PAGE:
Bang Bang Fort Bragg
by Bruce McEwen, November 10, 2011
Last week, a juvenile delinquent being tried as an adult for attempted murder was looking at attempted murder plus four other criminal counts and 11 special allegations that will get him 70 years in prison if he's convicted.
Alex David Hurtado has been offered a conditional plea agreement that would earn him a mere seven years and eight months with that sentence suspended but with a year in the County Jail if he will give “full and truthful testimony” as to the gang activities of Jose Rodriguez, a suspected Fort Bragg gang leader.
Gang violence in Fort Bragg has become a serious problem. The cops say a few ex cons are recruiting and encouraging kids to join them for lives of drive-by shootings and trips in and out of the state pen.
Fort Bragg Police Chief Scott Mayberry was in Ukiah last week discussing Fort Bragg's gang infestation with DA David Eyster. As a result of the meeting, the DA’s office has determined to let some of the lower level offenders plea to reduced charges in exchange for testimony against the shot-callers, the recruiters. DA Eyster and Chief Mayberry want to put this Jose Rodriguez character away; he is seen as the pied piper behind much of the recent urban-style violence plaguing Fort Bragg.
Another juvenile, Benito Garcia, testified last week in a preliminary hearing involving Rodriquez, his son Alexis Rodriquez, and Alex Hurtado.
Garcia testified, reluctantly, that he had attended a recent party at the Rodriguez residence in Fort Bragg. At that gathering, Garcia said, Jose Rodriguez had asked him and other youngsters at the party what they were willing to do for the gang. Garcia said he was present during the shooting of Robert Russell by Hurtado, and had accompanied Hurtado and others on a drive-by shooting at the Sanchez residence at the Minnesota Apartments on Chestnut Avenue in Fort Bragg.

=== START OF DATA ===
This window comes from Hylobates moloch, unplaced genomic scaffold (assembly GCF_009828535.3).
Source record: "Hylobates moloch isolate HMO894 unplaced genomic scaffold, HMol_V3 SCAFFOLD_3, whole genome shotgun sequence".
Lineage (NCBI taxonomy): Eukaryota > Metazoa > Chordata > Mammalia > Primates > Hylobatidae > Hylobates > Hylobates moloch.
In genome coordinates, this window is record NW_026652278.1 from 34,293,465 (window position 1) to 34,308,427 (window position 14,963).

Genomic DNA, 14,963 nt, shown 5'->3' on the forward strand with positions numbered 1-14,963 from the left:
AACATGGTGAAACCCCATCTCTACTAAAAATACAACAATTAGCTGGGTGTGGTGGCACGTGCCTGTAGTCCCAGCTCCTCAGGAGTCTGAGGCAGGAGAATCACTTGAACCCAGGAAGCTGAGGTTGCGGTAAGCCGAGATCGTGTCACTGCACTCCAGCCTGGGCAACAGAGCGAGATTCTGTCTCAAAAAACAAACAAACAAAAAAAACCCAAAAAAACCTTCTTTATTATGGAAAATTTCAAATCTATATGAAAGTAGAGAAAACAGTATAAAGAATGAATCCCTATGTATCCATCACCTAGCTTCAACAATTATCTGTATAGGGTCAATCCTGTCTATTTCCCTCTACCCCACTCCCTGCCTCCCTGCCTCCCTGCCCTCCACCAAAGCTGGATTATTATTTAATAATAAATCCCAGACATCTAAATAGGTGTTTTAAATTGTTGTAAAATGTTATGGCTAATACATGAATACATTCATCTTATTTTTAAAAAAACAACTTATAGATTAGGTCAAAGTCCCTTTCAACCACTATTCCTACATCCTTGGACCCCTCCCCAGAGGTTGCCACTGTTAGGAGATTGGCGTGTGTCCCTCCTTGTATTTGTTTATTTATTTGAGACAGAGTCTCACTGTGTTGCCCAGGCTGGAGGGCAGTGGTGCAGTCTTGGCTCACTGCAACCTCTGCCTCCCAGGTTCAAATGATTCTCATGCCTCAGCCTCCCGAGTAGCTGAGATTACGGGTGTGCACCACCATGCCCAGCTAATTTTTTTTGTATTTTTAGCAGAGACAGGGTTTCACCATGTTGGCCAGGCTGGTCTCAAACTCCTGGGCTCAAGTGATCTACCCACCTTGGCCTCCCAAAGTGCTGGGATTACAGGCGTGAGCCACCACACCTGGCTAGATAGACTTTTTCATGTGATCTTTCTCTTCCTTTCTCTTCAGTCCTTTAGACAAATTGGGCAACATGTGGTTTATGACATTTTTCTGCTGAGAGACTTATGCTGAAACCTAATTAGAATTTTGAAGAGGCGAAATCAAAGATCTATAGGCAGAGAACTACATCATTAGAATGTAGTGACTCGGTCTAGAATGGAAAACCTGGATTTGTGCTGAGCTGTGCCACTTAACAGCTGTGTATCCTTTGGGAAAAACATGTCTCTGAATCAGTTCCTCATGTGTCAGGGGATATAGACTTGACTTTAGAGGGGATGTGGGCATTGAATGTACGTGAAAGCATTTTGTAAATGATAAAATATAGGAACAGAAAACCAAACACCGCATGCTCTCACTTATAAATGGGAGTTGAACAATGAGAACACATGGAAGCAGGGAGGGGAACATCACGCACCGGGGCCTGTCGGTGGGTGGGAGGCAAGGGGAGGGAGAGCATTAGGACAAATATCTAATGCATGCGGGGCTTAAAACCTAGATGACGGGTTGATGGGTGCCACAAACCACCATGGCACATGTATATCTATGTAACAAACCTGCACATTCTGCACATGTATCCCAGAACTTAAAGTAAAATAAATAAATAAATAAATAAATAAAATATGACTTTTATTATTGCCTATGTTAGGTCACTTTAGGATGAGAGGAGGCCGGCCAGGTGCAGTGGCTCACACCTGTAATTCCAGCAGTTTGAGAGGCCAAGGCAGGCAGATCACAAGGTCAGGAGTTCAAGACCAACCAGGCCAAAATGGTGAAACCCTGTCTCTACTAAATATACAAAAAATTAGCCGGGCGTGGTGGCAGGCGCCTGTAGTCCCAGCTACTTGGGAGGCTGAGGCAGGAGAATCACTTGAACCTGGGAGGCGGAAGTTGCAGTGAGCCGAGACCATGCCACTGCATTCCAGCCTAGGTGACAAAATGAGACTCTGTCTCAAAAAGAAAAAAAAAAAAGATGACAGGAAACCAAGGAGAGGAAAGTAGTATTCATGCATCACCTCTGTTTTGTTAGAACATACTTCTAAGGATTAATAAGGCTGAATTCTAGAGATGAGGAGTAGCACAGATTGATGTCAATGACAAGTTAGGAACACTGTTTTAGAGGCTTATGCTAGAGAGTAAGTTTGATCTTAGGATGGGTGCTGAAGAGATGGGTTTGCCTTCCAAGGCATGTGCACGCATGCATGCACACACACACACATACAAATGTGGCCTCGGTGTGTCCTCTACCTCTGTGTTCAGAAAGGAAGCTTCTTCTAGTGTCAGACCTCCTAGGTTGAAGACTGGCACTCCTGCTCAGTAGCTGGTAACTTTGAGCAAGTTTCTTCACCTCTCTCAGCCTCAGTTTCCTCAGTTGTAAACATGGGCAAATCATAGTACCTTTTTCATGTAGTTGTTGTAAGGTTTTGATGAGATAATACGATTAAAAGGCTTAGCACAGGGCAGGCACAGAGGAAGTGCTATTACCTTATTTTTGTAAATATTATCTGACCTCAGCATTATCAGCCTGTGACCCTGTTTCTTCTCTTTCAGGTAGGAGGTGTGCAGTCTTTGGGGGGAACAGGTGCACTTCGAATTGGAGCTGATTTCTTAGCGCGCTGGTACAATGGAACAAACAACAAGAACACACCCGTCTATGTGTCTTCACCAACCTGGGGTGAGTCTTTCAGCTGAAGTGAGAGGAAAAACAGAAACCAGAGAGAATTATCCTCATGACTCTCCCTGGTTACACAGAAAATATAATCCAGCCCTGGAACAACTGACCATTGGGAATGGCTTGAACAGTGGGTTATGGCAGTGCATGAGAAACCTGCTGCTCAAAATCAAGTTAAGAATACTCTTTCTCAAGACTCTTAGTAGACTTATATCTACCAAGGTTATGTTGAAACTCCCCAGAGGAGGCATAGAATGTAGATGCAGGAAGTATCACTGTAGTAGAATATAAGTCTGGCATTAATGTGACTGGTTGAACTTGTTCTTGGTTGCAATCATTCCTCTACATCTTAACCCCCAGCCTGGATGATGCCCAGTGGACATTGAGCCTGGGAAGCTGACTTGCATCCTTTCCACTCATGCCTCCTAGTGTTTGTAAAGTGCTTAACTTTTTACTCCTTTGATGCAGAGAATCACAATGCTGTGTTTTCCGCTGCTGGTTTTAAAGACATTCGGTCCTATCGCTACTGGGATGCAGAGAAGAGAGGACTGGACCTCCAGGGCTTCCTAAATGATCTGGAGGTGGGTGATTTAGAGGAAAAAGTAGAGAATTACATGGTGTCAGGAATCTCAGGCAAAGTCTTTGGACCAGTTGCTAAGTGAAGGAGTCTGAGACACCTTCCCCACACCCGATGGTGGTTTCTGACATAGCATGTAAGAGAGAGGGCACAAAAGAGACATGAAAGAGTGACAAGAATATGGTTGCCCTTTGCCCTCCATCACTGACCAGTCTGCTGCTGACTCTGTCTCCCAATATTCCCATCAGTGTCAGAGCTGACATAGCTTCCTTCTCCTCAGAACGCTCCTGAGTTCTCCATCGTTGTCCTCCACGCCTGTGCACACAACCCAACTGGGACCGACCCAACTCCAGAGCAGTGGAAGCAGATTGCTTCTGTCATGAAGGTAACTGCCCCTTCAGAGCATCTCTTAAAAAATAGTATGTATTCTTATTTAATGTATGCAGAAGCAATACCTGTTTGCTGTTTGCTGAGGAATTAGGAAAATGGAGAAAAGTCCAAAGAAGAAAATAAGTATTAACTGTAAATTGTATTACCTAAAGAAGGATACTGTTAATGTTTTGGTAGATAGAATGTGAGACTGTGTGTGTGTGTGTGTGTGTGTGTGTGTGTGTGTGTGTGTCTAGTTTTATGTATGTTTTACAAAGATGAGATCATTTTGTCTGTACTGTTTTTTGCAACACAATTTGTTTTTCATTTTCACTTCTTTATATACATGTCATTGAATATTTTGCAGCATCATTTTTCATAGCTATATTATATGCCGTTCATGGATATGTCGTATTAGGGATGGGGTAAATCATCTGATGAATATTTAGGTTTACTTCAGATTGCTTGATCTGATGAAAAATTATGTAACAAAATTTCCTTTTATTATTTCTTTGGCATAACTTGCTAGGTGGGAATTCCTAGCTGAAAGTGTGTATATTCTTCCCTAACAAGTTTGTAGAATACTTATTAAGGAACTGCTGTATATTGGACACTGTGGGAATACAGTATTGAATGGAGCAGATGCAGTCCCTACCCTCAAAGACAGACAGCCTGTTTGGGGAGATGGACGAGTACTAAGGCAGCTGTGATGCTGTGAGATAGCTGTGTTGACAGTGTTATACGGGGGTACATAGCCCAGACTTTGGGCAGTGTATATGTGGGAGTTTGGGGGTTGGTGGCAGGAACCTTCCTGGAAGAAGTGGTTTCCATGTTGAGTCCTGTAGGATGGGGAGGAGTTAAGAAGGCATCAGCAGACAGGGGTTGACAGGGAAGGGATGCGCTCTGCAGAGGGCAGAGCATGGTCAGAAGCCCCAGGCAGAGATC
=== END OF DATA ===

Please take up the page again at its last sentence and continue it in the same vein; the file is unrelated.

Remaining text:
Another hearing was underway in a different courtroom involving other gang members from Fort Bragg. They were with severely beating potential witnesses to dissuade them from testifying.
Young Benito Garcia's reluctance to name names was understandable, and when Jose Rodriguez’s lawyer, Tom Mason, began a grueling cross-examination of the kid, the boy mostly muttered, “I don’t remember,” “I don’t know,” or “I don’t recall.”
“Were you recently attacked by another person at Juvenile Hall?”
Deputy DA Ray Killion objected as to relevance, and after due and substantial consideration Judge Lamb sustained the objection, although it wasn't clear why given that it seemed related to the campaign of intimidation against anybody who testifies against Rodriguez.
Mason: Do you know Mr. and Mrs. Sanchez?”
Mason: “But you know where they live?”
Garcia: “Yes, on Chestnut.”
Mason: “Are you sure?”
A long pause.
Garcia: “I’m not totally sure.”
Mason: “Do you know if they have any children?”
Garcia: “Yes: George, Alex, Mario… one more I don’t know.”
Mason: “And Alex is the one you saw at the quinceanera earlier that night?”
Mason: “Were you invited?”
Mason: “Do you know who it was for?”
Mason: “How many have you been to?”
Garcia: “I don’t know. Maybe about five.”
Mason: “And this one was at the Catholic Church in Fort Bragg?”
Mason: “Was Nicole there?”
Nicole Gibson is on record as having told Detective Wesley Rafanan of the Fort Bragg Police that she had also been at the party at the Rodriguez residence and saw Hurtado shoot Russell in the shoulder.
Mason: “Did she invite you?”
Mason: “Now, you testified that you knew who was there when the ‘green light’ was given. Can you name who was there when the order was given?”
A long pause.
Mason: “Was this the first time you ever heard them give an order like this?”
The boy didn't want to answer.
Mason: “An order to attack someone is a major thing, eh? I mean, come on…”
Garcia: “Yes, but…”
Mason: “But what?”
Another long pause from the kid.
Garcia: “Can I talk to my lawyer?”
Judge Lamb nodded affirmation to Deputy Public Defender Farris Perviance, who came up to the witness stand, sat next to the boy, and put his hand over the microphone.
After Mr. Perviance left the stand Garcia answered: “I don’t know.”
Mason: “So you don’t know who was there, when or where the word was given. How long have you been associated with the gang?”
Garcia: “I don’t recall.”
Mason: “Were you ever arrested before this incident?”
Mason: “Do you know John Presswood?”
Mason: “Ever see him at the party?”
Mason picked up a full-page color photograph and asked Judge Lamb if he could approach the witness. He put the picture of four men on the stand and asked Garcia to identify them.
Garcia: “There’s myself, Alex Hurtado, Jeremy, and Kyle.”
Mason: “Are you friends with Kyle?”
Mason: “Good friends?”
Killion: “I object. Counsel is intimidating the witness. Request he be ordered to move away from the stand.”